Are the Geopolitics of the Middle East changing?

12:37 30.12.2022 •

Several developments in recent months have raised questions about whether the Middle East is undergoing a sea change in patterns of cooperation and conflict among states in the region and with outside powers, notes “The National Interest”.

Chief among these was the visit of Chinese president Xi Jinping to Saudi Arabia and his meetings there with Arab leaders (photo). Especially noticed was the Joint Statement by China and the Gulf Cooperation Council (GCC) states that many interpreted as evidence of China taking the side of the United Arab Emirates in its dispute with Iran over the possession of some small islands in the Persian Gulf.

Meanwhile, an apparent deepening of ties between Russia and Iran has featured a partial reversal of the normal flow of arms in Russia’s relationships.

Israel is installing its most extreme right-wing government ever, raising questions about the future of Israel’s upgraded relations with some Arab states, but without visible effects on those relations so far.

And a soccer tournament in Qatar got the attention not only of sports fans but of observers of the political sideshow and its possible implications regarding relations between Gulf Arab states and others. The strong expressions at the World Cup tournament of solidarity with the Palestinians provided recent evidence of this.

Part of the backdrop for all the above is the much-invoked but never really accomplished U.S. “pivot” of attention away from the Middle East and toward East Asia.

Another part is the moribund state of diplomacy concerning the restoration of the Joint Comprehensive Plan of Action (JCPOA), otherwise known as the Iran nuclear deal.

Short-term considerations, events outside the region, and sometimes domestic political considerations have been playing at least as much of a role in news coming out of the Middle East as anything that could be described as a fundamental revision of the region’s geopolitics.

Xi’s visit to Saudi Arabia was part of an effort by China to deepen relations with the Gulf Arabs. That Chinese-GCC statement was, on the face of it, mild and impartial regarding the Persian Gulf islands, saying only that the dispute should be settled through bilateral negotiations in accordance with international law.

Iran objected to the statement because, like many other countries in control of a disputed territory, it claims as a matter of propaganda that there is no dispute and the islands are rightfully Iran’s.

There is every reason to believe that China still wants extensive relations with both sides of the Persian Gulf. Iran has been a major supplier of oil to China and importer of manufactured Chinese goods. It was just last year that China and Iran signed a twenty-five-year “strategic agreement.”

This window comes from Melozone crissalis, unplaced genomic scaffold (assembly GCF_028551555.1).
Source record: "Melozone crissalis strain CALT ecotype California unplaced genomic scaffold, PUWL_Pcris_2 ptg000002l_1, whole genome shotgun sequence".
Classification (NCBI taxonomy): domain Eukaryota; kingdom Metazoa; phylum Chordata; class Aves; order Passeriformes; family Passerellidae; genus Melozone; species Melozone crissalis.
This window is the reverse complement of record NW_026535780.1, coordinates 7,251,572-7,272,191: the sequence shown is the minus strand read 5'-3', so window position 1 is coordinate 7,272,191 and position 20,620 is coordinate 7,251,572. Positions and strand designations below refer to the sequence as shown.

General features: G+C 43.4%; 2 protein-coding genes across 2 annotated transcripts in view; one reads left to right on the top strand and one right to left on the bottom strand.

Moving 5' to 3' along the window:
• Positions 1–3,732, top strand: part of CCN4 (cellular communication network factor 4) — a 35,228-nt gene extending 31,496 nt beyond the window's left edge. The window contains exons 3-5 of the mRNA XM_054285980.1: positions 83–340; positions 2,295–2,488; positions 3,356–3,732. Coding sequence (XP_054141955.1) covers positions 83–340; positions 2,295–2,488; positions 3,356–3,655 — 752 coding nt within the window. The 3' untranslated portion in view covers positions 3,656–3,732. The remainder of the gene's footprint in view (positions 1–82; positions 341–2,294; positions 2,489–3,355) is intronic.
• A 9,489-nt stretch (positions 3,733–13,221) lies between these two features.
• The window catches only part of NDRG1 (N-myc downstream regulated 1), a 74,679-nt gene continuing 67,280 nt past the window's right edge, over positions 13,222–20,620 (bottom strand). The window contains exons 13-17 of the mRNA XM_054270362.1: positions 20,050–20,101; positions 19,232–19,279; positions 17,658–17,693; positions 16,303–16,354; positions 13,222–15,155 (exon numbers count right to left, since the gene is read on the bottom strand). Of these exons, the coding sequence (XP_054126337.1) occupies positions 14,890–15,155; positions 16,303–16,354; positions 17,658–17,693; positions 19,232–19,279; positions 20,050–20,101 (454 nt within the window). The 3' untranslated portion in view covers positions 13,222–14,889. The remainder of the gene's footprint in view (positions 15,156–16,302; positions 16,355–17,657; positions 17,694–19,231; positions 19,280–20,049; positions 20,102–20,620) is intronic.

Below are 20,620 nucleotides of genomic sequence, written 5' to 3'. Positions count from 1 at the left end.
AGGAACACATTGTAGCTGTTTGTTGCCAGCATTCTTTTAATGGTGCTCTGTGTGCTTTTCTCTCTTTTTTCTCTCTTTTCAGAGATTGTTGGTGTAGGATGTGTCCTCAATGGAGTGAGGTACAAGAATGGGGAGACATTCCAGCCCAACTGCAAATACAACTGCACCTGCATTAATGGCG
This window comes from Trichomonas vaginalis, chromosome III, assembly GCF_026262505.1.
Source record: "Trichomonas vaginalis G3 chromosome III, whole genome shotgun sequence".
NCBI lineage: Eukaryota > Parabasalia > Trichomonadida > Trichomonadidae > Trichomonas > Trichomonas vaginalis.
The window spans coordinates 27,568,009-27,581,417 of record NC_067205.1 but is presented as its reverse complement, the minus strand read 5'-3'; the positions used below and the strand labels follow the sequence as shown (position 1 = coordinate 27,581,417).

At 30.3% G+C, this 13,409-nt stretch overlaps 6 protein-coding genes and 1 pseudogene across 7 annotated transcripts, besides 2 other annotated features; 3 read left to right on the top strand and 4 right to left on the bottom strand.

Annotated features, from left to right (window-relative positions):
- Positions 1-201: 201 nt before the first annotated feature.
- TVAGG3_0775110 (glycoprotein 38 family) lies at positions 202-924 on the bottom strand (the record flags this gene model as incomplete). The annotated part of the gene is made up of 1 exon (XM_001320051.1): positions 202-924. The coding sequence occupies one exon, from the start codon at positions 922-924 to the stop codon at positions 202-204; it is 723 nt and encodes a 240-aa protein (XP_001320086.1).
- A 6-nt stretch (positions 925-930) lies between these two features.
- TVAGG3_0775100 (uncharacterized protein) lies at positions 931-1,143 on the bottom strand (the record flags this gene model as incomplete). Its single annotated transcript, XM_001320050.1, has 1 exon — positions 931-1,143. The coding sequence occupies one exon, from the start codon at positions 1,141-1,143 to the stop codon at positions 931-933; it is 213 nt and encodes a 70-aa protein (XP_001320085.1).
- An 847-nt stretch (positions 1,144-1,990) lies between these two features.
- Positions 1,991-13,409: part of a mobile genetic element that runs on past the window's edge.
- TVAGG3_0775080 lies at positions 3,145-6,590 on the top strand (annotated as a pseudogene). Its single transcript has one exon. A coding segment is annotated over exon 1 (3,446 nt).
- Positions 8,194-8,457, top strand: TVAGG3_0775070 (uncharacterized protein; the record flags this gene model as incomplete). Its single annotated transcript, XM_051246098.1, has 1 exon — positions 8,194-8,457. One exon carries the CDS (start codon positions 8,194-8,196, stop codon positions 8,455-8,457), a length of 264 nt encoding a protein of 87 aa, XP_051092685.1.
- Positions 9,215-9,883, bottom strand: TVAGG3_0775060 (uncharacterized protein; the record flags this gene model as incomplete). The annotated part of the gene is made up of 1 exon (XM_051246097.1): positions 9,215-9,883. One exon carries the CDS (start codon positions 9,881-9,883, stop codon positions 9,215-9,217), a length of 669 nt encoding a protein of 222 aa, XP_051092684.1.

The overall geopolitics of the Middle East have not changed appreciably during the last several years and are not poised to change fundamentally in the months ahead. The regional picture features rivalries that are partly based on ethnic and religious divisions but also reflect the sometimes destabilizing ambitions of individual leaders  

Then there is the unresolved Israeli-Palestinian conflict. Despite the best Israeli efforts to push that conflict out of the consciousness of the world (with the cooperation, suitably incentivized, of some of the Gulf Arab regimes), the popular resonance of that issue continues.

Russia, despite the sanctions and opprobrium associated with its special military operation in Ukraine, continues to demonstrate proficiency in working all sides of Middle Eastern conflicts, from Israel to Iran and much that is in between.

Xi’s recent trip is part of China’s effort to emulate the Russians with an all-azimuths foreign policy in the Middle East. Turkey is another active outside power, although its policy is constrained by not being entirely on the outside and having special concerns about Kurdish activity in Syria and Iraq, as well as by ideological considerations related to the ruling party’s connections to the Muslim Brotherhood.

The United States has been, and continues to be, probably the most self-constrained outside power in its dealings with the region. The self-constraint is related to domestic politics and the legacy of past conflicts, and is manifested especially in unqualified support to Israel and unqualified hostility toward Iran.

One of those lessons is that to broaden U.S. influence, the United States should emulate the Russians (and now the Chinese) in doing business with everyone rather than viewing the Middle East as rigidly divided into friends and foes.


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